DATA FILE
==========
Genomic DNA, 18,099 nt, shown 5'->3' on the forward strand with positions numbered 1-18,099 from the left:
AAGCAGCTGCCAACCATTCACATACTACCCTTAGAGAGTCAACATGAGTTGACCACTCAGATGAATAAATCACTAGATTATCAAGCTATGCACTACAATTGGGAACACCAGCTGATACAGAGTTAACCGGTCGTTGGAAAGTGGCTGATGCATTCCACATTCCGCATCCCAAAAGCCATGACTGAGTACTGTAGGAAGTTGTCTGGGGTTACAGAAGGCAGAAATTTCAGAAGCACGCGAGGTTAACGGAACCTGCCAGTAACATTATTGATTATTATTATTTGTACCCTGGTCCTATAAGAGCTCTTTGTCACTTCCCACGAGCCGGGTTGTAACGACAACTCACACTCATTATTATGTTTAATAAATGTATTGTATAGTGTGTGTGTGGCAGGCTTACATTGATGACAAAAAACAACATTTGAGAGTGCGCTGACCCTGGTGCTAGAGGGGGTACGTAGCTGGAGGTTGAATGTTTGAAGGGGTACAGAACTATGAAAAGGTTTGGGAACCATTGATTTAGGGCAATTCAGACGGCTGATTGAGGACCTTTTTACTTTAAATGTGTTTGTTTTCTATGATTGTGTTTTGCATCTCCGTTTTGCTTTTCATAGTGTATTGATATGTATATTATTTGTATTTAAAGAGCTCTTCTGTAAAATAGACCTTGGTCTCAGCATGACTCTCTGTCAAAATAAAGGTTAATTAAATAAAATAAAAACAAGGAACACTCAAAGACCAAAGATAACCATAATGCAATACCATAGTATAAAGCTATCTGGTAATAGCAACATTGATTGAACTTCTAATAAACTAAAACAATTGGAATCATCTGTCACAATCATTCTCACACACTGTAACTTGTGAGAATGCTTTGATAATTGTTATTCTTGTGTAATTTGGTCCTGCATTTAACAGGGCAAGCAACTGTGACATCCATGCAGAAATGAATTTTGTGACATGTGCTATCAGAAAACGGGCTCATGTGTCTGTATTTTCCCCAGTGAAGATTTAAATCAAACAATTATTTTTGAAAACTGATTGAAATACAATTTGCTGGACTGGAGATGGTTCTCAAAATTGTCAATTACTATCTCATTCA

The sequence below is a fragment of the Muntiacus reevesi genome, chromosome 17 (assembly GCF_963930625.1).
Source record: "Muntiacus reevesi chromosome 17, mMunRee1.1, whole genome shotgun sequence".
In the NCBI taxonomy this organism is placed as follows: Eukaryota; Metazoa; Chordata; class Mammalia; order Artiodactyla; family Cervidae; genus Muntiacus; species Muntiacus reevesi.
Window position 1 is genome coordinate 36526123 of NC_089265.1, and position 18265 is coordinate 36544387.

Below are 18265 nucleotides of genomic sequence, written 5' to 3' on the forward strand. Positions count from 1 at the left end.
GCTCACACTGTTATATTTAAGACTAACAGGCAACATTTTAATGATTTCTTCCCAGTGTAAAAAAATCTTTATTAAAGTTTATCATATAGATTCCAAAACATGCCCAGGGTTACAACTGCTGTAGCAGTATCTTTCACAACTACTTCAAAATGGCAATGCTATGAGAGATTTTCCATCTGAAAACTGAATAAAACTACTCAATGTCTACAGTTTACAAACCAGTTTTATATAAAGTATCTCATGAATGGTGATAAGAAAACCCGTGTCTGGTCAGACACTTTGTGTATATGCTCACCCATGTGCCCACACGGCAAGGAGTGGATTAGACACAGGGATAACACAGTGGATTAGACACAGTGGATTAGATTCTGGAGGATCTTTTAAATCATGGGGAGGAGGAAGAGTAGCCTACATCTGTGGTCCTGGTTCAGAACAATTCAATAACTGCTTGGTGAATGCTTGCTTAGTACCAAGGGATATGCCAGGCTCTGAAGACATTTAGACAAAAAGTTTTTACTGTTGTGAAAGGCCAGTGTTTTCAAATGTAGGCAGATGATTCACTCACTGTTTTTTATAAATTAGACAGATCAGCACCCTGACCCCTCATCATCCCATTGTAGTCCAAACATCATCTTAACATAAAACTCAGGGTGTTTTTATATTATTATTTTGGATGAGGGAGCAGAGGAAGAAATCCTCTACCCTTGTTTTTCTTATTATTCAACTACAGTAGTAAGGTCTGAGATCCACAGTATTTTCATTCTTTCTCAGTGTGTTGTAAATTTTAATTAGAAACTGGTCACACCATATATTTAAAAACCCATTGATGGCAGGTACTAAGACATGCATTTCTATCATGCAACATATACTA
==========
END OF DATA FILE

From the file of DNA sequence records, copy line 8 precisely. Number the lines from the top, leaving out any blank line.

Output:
GCTCACACTGTTATATTTAAGACTAACAGGCAACATTTTAATGATTTCTTCCCAGTGTAAAAAAATCTTTATTAAAGTTTATCATATAGATTCCAAAACATGCCCAGGGTTACAACTGCTGTAGCAGTATCTTTCACAACTACTTCAAAATGGCAATGCTATGAGAGATTTTCCATCTGAAAACTGAATAAAACTACTCAATGTCTACAGTTTACAAACCAGTTTTATATAAAGTATCTCATGAATGGTGATAAGAAAACCCGTGTCTGGTCAGACACTTTGTGTATATGCTCACCCATGTGCCCACACGGCAAGGAGTGGATTAGACACAGGGATAACACAGTGGATTAGACACAGTGGATTAGATTCTGGAGGATCTTTTAAATCATGGGGAGGAGGAAGAGTAGCCTACATCTGTGGTCCTGGTTCAGAACAATTCAATAACTGCTTGGTGAATGCTTGCTTAGTACCAAGGGATATGCCAGGCTCTGAAGACATTTAGACAAAAAGTTTTTACTGTTGTGAAAGGCCAGTGTTTTCAAATGTAGGCAGATGATTCACTCACTGTTTTTTATAAATTAGACAGATCAGCACCCTGACCCCTCATCATCCCATTGTAGTCCAAACATCATCTTAACATAAAACTCAGGGTGTTTTTATATTATTATTTTGGATGAGGGAGCAGAGGAAGAAATCCTCTACCCTTGTTTTTCTTATTATTCAACTACAGTAGTAAGGTCTGAGATCCACAGTATTTTCATTCTTTCTCAGTGTGTTGTAAATTTTAATTAGAAACTGGTCACACCATATATTTAAAAACCCATTGATGGCAGGTACTAAGACATGCATTTCTATCATGCAACATATACTA